Watershed / Essential
In a near photo finish between this album and Bebo Norman's Big Blue Sky, I'm going to give the edge to Andrew by a nose. His insightful songwriting features the same kind of simple-yet-profound storytelling that Rich Mullins was so renowned for. Andrew seems capable of expressing God's grace through anything, whether recalling the time he lost luggage in Kalamazoo or speaking from the perspective of a penny contemplating its meager value in the financial world. Though I'd like to see Andrew expand his musical palette in the future, this is a first-rate folk-pop album, featuring songwriting as thoughtful as any you'll find.
I can't stop listening to this album, or praising it for that matter. Rhythms of Remembrance is a terrific electronic music album, skillfully blending techno and trance with world music influences and layering that with spoken Scripture passages. The production is top-notch and really cool, but I also appreciate the album for its multi-functionality — you can work to it, exercise to it, use it for worship, etc. Though the musical idea is not original, this is something new for Christian music, and I think it paves the way for an exciting and interesting new Christian music genre.
She's just 17 years old! I have to keep reminding myself that as I listen to this stunning debut from Katy, who wrote or co-wrote every track herself. Here's a teen who easily could have come across as a second-rate Jennifer Knapp or Fiona Apple. Instead, she writes and performs alternative pop/rock with the best of them, even blending jazz into songs such as "Growing Pains" and "When There's Nothing Left." This album is rife with the musical maturity and intelligence of a twentysomething. She's just 17 years old!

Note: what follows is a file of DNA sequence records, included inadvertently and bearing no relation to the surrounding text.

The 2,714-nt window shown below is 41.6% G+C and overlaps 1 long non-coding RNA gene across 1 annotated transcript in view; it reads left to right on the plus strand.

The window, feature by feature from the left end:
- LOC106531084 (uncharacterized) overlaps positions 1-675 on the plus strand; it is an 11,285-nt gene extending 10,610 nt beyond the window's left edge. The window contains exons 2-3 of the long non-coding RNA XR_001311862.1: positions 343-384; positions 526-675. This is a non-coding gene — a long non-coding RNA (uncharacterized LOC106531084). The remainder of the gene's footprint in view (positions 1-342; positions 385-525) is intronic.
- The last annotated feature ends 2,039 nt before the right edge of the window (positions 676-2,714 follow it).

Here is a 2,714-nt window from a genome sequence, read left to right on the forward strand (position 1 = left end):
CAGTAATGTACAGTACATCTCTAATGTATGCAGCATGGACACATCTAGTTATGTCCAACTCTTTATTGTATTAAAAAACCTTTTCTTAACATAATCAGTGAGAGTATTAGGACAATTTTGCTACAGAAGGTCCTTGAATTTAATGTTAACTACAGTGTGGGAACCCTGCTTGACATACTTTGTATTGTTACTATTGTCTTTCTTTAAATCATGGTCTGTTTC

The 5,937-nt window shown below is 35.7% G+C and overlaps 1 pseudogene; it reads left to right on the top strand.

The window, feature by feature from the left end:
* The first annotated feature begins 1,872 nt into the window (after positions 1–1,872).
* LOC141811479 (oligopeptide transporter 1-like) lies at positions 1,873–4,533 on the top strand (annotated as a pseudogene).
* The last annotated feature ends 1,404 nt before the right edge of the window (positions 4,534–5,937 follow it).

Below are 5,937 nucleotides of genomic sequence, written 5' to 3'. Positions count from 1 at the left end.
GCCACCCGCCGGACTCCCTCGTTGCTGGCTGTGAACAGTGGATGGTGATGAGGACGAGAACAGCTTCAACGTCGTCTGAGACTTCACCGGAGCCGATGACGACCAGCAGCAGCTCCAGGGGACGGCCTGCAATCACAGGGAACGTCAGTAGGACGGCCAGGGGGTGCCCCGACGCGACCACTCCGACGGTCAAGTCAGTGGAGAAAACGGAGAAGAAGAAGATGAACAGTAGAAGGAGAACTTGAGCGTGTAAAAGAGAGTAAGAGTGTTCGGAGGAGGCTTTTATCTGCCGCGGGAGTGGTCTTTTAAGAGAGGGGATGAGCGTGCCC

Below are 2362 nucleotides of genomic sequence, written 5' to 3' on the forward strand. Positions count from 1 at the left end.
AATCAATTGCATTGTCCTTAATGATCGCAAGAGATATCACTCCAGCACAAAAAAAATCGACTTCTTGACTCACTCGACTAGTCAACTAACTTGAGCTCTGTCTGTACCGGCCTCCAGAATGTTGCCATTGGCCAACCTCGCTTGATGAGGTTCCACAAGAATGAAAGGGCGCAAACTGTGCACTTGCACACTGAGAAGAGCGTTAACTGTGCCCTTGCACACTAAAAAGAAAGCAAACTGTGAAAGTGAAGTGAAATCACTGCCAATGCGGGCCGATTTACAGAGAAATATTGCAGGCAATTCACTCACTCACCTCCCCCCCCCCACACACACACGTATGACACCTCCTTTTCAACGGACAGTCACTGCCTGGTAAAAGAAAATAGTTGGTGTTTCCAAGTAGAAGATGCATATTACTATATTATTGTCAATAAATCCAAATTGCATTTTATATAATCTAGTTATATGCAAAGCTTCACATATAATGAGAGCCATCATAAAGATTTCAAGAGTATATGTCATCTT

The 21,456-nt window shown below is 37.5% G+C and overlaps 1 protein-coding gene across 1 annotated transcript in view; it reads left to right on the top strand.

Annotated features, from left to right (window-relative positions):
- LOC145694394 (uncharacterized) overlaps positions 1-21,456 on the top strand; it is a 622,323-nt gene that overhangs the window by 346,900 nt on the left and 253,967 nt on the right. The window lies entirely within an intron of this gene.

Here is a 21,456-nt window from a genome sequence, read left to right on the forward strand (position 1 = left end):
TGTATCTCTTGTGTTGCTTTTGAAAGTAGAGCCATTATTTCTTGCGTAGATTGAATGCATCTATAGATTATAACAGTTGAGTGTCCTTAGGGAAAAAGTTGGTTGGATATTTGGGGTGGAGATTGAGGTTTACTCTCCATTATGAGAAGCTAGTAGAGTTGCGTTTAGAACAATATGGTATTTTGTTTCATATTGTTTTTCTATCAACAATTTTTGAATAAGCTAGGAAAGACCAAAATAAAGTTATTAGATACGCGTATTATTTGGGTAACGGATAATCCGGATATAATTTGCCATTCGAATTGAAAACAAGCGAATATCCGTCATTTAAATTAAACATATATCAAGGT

I suspect steve may be the most underrated new band of the year. Sure, they have a modern British rock sound similar to Delirious … but they do it so well! The album production is raw, but stuffed with clever hooks. The band's musicianship is impressive all around, especially the guitar sounds and the bass riffs. Lead singer Neil Wilson writes very simple worship songs that are nevertheless very catchy, and they express worship to the Lord with original words and ideas in ways that mainstream audiences also have appreciated. A great worshipful modern rock debut.
Out of the Grey